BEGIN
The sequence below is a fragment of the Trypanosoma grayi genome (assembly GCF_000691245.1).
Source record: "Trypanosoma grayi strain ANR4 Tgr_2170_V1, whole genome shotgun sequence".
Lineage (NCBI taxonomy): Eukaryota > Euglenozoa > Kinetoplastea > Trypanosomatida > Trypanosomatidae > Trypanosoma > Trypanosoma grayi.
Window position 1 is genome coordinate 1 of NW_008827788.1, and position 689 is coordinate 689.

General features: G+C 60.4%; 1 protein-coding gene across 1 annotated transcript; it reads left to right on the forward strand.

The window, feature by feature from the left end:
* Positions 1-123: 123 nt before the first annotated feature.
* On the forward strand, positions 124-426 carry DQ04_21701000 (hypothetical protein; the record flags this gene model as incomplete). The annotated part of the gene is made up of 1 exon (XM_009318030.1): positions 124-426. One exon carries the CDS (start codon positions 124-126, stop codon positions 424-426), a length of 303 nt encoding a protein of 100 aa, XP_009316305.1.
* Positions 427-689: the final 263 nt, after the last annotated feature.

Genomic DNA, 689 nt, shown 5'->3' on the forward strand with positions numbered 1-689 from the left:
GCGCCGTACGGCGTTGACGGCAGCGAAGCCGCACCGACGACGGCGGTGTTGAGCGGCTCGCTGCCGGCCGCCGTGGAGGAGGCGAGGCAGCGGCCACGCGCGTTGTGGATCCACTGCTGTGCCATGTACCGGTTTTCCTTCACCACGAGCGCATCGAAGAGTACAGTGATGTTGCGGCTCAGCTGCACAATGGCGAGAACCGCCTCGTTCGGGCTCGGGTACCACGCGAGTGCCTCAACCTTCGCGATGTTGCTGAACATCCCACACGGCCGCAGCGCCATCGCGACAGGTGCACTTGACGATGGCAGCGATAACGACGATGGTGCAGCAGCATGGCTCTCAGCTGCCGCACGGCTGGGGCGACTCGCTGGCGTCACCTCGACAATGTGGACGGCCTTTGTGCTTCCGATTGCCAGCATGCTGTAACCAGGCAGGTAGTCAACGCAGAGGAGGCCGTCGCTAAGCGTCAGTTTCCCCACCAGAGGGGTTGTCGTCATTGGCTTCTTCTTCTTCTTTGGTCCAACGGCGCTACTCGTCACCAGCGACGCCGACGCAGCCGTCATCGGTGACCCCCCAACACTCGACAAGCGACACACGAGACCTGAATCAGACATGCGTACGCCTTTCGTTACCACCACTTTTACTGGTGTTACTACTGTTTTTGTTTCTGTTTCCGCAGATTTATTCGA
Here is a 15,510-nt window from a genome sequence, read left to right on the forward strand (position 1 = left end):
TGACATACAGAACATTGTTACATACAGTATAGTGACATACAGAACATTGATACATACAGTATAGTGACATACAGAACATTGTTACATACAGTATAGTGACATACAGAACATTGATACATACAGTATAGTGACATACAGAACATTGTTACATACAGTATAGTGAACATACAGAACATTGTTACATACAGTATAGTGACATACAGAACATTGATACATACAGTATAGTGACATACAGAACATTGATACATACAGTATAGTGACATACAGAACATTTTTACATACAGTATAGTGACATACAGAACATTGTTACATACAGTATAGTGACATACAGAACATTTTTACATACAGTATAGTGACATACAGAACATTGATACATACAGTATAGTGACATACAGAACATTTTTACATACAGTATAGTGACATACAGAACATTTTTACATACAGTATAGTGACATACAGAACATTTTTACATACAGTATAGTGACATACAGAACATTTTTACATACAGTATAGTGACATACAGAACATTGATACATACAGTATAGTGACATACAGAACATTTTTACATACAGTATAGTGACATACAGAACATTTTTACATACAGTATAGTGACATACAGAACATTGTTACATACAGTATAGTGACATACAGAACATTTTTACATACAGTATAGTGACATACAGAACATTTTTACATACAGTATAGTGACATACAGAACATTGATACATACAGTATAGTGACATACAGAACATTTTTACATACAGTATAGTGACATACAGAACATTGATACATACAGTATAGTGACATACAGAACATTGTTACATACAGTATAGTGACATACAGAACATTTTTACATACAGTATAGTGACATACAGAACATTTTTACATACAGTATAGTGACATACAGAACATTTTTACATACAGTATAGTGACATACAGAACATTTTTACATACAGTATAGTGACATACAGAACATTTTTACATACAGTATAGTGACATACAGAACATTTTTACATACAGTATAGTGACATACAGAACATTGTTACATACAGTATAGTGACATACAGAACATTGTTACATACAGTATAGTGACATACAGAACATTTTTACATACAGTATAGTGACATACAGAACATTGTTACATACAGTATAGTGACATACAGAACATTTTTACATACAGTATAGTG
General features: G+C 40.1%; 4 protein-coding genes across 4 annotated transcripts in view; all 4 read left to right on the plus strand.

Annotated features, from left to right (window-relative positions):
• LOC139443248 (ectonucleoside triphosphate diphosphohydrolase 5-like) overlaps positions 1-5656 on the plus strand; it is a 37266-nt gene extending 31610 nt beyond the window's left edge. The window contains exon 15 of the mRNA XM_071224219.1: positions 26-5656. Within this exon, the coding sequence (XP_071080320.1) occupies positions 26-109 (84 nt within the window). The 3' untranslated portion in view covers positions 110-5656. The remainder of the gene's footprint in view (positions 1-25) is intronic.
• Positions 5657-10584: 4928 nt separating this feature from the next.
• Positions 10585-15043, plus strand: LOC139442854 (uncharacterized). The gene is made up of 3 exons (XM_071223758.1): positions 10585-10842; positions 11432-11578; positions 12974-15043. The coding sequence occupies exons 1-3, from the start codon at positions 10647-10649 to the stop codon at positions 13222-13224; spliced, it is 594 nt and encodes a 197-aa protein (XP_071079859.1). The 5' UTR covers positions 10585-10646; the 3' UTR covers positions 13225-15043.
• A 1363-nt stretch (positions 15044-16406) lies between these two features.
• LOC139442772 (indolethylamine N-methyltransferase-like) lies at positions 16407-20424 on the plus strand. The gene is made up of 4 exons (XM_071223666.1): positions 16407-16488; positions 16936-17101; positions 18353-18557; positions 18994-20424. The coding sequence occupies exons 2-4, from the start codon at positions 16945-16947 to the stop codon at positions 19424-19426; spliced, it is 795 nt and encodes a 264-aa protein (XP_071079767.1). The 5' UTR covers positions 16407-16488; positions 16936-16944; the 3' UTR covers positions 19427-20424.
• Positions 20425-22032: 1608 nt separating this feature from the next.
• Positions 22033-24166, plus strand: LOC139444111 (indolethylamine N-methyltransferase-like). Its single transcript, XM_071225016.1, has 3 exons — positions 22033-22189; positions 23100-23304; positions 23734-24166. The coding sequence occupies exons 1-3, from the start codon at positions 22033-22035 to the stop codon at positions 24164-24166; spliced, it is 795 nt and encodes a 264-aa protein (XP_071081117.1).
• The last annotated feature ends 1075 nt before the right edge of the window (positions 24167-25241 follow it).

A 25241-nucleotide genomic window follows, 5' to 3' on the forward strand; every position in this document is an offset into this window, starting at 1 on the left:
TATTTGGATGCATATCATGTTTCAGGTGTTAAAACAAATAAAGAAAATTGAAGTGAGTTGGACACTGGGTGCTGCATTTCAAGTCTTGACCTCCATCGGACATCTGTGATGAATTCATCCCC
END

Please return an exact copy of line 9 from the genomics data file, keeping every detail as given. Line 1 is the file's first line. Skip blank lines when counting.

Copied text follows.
* Positions 427-689: the final 263 nt, after the last annotated feature.